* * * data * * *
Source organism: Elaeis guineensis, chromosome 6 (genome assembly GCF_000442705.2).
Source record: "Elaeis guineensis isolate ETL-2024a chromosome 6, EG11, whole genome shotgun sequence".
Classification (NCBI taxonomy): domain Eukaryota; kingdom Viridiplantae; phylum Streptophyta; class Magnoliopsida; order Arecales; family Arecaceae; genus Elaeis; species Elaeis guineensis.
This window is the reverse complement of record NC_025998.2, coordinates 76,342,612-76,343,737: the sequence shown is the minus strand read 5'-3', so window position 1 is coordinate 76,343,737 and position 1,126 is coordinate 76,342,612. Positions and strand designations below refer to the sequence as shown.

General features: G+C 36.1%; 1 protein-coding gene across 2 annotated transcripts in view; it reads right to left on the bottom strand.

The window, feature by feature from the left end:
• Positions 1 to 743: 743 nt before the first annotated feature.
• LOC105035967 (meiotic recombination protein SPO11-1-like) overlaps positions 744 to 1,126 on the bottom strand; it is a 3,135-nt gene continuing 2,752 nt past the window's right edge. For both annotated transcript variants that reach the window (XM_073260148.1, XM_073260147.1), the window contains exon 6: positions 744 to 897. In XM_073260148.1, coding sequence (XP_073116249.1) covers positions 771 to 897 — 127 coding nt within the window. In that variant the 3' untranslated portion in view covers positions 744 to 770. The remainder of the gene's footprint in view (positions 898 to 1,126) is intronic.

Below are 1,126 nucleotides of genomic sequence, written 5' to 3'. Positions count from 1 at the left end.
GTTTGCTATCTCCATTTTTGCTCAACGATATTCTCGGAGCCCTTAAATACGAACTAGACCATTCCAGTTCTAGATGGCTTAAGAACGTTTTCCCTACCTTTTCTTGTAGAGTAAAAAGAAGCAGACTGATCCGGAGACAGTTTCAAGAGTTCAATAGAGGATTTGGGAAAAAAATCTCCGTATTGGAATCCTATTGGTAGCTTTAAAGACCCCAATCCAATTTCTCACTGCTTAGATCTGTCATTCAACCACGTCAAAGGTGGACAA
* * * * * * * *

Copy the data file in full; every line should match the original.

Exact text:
Source organism: Elaeis guineensis, chromosome 6 (genome assembly GCF_000442705.2).
Source record: "Elaeis guineensis isolate ETL-2024a chromosome 6, EG11, whole genome shotgun sequence".
Classification (NCBI taxonomy): domain Eukaryota; kingdom Viridiplantae; phylum Streptophyta; class Magnoliopsida; order Arecales; family Arecaceae; genus Elaeis; species Elaeis guineensis.
This window is the reverse complement of record NC_025998.2, coordinates 76,342,612-76,343,737: the sequence shown is the minus strand read 5'-3', so window position 1 is coordinate 76,343,737 and position 1,126 is coordinate 76,342,612. Positions and strand designations below refer to the sequence as shown.

General features: G+C 36.1%; 1 protein-coding gene across 2 annotated transcripts in view; it reads right to left on the bottom strand.

The window, feature by feature from the left end:
• Positions 1 to 743: 743 nt before the first annotated feature.
• LOC105035967 (meiotic recombination protein SPO11-1-like) overlaps positions 744 to 1,126 on the bottom strand; it is a 3,135-nt gene continuing 2,752 nt past the window's right edge. For both annotated transcript variants that reach the window (XM_073260148.1, XM_073260147.1), the window contains exon 6: positions 744 to 897. In XM_073260148.1, coding sequence (XP_073116249.1) covers positions 771 to 897 — 127 coding nt within the window. In that variant the 3' untranslated portion in view covers positions 744 to 770. The remainder of the gene's footprint in view (positions 898 to 1,126) is intronic.

Below are 1,126 nucleotides of genomic sequence, written 5' to 3'. Positions count from 1 at the left end.
GTTTGCTATCTCCATTTTTGCTCAACGATATTCTCGGAGCCCTTAAATACGAACTAGACCATTCCAGTTCTAGATGGCTTAAGAACGTTTTCCCTACCTTTTCTTGTAGAGTAAAAAGAAGCAGACTGATCCGGAGACAGTTTCAAGAGTTCAATAGAGGATTTGGGAAAAAAATCTCCGTATTGGAATCCTATTGGTAGCTTTAAAGACCCCAATCCAATTTCTCACTGCTTAGATCTGTCATTCAACCACGTCAAAGGTGGACAA